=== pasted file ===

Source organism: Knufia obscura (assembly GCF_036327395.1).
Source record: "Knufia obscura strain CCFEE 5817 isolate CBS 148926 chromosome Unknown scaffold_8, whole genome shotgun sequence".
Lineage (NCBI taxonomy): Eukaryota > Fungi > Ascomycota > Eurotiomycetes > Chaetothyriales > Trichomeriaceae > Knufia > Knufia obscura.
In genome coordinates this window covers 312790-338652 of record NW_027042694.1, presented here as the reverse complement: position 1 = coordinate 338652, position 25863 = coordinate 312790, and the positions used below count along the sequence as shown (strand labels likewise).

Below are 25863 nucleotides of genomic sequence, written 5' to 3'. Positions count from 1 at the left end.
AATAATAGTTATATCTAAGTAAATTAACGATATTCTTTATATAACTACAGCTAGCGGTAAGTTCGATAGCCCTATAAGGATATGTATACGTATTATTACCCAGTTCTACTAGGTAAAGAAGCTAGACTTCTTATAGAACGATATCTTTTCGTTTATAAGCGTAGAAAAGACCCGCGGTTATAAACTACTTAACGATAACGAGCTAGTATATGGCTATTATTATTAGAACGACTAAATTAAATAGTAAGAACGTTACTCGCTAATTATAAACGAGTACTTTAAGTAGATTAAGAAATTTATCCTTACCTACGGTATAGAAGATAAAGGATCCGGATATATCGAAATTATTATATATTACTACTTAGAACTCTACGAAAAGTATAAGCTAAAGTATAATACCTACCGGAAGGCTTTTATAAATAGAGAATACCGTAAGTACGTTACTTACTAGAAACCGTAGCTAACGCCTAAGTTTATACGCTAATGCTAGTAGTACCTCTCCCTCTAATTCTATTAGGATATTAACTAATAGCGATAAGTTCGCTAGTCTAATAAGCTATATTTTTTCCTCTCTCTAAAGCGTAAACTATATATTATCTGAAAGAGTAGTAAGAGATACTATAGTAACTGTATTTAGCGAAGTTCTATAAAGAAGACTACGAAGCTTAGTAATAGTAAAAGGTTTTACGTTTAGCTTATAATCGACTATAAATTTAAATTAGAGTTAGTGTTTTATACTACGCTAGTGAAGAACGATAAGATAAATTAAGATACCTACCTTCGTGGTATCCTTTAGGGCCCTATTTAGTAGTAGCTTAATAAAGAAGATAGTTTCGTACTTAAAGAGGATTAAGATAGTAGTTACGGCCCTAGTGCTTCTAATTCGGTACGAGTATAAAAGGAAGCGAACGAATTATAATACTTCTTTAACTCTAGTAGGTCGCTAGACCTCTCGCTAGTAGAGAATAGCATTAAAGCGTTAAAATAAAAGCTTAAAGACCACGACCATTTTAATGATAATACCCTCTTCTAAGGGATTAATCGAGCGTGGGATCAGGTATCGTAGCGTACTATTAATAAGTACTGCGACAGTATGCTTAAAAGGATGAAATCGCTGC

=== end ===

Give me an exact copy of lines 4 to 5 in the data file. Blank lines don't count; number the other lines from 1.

In genome coordinates this window covers 312790-338652 of record NW_027042694.1, presented here as the reverse complement: position 1 = coordinate 338652, position 25863 = coordinate 312790, and the positions used below count along the sequence as shown (strand labels likewise).

Below are 25863 nucleotides of genomic sequence, written 5' to 3'. Positions count from 1 at the left end.